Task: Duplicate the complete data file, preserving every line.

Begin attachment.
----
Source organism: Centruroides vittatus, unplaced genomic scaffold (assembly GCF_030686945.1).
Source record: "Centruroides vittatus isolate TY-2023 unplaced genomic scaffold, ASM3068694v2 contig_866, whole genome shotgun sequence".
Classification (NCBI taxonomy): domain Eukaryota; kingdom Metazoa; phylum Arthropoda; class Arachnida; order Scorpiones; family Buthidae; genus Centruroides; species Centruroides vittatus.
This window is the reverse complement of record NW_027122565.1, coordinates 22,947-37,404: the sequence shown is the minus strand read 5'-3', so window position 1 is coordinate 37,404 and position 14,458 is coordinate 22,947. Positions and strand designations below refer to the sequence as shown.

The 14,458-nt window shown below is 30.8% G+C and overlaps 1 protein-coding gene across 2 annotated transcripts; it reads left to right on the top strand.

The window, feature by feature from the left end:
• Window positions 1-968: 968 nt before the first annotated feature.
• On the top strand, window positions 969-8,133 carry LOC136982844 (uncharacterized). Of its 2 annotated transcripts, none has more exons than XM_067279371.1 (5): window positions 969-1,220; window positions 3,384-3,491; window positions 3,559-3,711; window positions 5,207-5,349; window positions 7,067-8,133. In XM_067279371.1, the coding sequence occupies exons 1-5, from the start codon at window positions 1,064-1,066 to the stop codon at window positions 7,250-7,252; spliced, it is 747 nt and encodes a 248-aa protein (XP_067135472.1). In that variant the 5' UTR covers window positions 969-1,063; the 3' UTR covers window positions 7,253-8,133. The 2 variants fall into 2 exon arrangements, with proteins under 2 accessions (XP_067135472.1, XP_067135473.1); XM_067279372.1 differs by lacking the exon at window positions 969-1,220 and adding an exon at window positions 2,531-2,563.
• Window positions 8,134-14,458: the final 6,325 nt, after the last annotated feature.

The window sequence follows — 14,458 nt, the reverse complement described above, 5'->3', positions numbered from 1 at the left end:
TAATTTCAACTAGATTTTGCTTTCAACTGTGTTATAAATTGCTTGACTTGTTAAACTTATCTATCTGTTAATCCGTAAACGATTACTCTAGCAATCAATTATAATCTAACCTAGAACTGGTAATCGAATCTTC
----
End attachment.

Source organism: Centruroides vittatus, unplaced genomic scaffold (assembly GCF_030686945.1).
Source record: "Centruroides vittatus isolate TY-2023 unplaced genomic scaffold, ASM3068694v2 contig_866, whole genome shotgun sequence".
Classification (NCBI taxonomy): domain Eukaryota; kingdom Metazoa; phylum Arthropoda; class Arachnida; order Scorpiones; family Buthidae; genus Centruroides; species Centruroides vittatus.
This window is the reverse complement of record NW_027122565.1, coordinates 22,947-37,404: the sequence shown is the minus strand read 5'-3', so window position 1 is coordinate 37,404 and position 14,458 is coordinate 22,947. Positions and strand designations below refer to the sequence as shown.

The 14,458-nt window shown below is 30.8% G+C and overlaps 1 protein-coding gene across 2 annotated transcripts; it reads left to right on the top strand.

The window, feature by feature from the left end:
• Window positions 1-968: 968 nt before the first annotated feature.
• On the top strand, window positions 969-8,133 carry LOC136982844 (uncharacterized). Of its 2 annotated transcripts, none has more exons than XM_067279371.1 (5): window positions 969-1,220; window positions 3,384-3,491; window positions 3,559-3,711; window positions 5,207-5,349; window positions 7,067-8,133. In XM_067279371.1, the coding sequence occupies exons 1-5, from the start codon at window positions 1,064-1,066 to the stop codon at window positions 7,250-7,252; spliced, it is 747 nt and encodes a 248-aa protein (XP_067135472.1). In that variant the 5' UTR covers window positions 969-1,063; the 3' UTR covers window positions 7,253-8,133. The 2 variants fall into 2 exon arrangements, with proteins under 2 accessions (XP_067135472.1, XP_067135473.1); XM_067279372.1 differs by lacking the exon at window positions 969-1,220 and adding an exon at window positions 2,531-2,563.
• Window positions 8,134-14,458: the final 6,325 nt, after the last annotated feature.

The window sequence follows — 14,458 nt, the reverse complement described above, 5'->3', positions numbered from 1 at the left end:
TAATTTCAACTAGATTTTGCTTTCAACTGTGTTATAAATTGCTTGACTTGTTAAACTTATCTATCTGTTAATCCGTAAACGATTACTCTAGCAATCAATTATAATCTAACCTAGAACTGGTAATCGAATCTTC